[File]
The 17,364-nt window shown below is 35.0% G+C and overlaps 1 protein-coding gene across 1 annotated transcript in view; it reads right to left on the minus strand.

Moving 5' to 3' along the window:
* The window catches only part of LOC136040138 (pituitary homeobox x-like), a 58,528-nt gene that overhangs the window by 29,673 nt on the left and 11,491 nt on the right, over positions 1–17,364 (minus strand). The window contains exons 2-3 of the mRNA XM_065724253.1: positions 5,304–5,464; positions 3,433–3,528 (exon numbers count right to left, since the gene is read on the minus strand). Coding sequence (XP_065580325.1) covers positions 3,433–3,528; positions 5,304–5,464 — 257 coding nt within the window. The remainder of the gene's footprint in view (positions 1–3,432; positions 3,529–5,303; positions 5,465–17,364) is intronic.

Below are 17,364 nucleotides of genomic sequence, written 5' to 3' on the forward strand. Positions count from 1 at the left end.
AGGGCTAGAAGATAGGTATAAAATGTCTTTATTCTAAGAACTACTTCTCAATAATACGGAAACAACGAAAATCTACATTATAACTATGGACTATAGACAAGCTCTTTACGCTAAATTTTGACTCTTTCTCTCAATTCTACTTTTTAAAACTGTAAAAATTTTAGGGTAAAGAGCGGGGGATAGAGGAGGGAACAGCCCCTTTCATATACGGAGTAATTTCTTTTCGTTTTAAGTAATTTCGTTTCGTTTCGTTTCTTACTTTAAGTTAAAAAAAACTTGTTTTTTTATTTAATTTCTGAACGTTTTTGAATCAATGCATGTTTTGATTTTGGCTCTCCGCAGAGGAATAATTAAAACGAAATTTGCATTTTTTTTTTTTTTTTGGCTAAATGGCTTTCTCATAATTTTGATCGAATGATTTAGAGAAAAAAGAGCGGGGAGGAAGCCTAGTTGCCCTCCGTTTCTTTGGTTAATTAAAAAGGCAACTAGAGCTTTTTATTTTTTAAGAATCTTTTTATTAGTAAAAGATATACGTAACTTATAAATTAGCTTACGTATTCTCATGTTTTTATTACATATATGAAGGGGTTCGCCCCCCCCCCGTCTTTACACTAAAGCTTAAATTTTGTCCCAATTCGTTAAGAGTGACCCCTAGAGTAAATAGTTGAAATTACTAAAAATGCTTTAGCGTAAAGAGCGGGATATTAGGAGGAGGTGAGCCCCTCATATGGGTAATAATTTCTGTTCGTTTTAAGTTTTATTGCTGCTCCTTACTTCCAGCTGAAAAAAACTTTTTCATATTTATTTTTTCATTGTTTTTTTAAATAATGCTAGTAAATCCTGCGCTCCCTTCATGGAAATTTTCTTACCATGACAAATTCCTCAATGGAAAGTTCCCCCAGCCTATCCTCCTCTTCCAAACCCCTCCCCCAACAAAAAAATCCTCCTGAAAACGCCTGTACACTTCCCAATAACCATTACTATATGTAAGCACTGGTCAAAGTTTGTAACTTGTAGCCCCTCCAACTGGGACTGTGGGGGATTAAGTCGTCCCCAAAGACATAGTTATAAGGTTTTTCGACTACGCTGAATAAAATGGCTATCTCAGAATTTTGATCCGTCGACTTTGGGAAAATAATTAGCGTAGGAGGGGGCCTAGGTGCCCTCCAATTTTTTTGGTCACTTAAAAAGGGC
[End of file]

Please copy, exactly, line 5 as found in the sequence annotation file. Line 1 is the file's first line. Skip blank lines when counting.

AGGGCTAGAAGATAGGTATAAAATGTCTTTATTCTAAGAACTACTTCTCAATAATACGGAAACAACGAAAATCTACATTATAACTATGGACTATAGACAAGCTCTTTACGCTAAATTTTGACTCTTTCTCTCAATTCTACTTTTTAAAACTGTAAAAATTTTAGGGTAAAGAGCGGGGGATAGAGGAGGGAACAGCCCCTTTCATATACGGAGTAATTTCTTTTCGTTTTAAGTAATTTCGTTTCGTTTCGTTTCTTACTTTAAGTTAAAAAAAACTTGTTTTTTTATTTAATTTCTGAACGTTTTTGAATCAATGCATGTTTTGATTTTGGCTCTCCGCAGAGGAATAATTAAAACGAAATTTGCATTTTTTTTTTTTTTTTGGCTAAATGGCTTTCTCATAATTTTGATCGAATGATTTAGAGAAAAAAGAGCGGGGAGGAAGCCTAGTTGCCCTCCGTTTCTTTGGTTAATTAAAAAGGCAACTAGAGCTTTTTATTTTTTAAGAATCTTTTTATTAGTAAAAGATATACGTAACTTATAAATTAGCTTACGTATTCTCATGTTTTTATTACATATATGAAGGGGTTCGCCCCCCCCCCGTCTTTACACTAAAGCTTAAATTTTGTCCCAATTCGTTAAGAGTGACCCCTAGAGTAAATAGTTGAAATTACTAAAAATGCTTTAGCGTAAAGAGCGGGATATTAGGAGGAGGTGAGCCCCTCATATGGGTAATAATTTCTGTTCGTTTTAAGTTTTATTGCTGCTCCTTACTTCCAGCTGAAAAAAACTTTTTCATATTTATTTTTTCATTGTTTTTTTAAATAATGCTAGTAAATCCTGCGCTCCCTTCATGGAAATTTTCTTACCATGACAAATTCCTCAATGGAAAGTTCCCCCAGCCTATCCTCCTCTTCCAAACCCCTCCCCCAACAAAAAAATCCTCCTGAAAACGCCTGTACACTTCCCAATAACCATTACTATATGTAAGCACTGGTCAAAGTTTGTAACTTGTAGCCCCTCCAACTGGGACTGTGGGGGATTAAGTCGTCCCCAAAGACATAGTTATAAGGTTTTTCGACTACGCTGAATAAAATGGCTATCTCAGAATTTTGATCCGTCGACTTTGGGAAAATAATTAGCGTAGGAGGGGGCCTAGGTGCCCTCCAATTTTTTTGGTCACTTAAAAAGGGC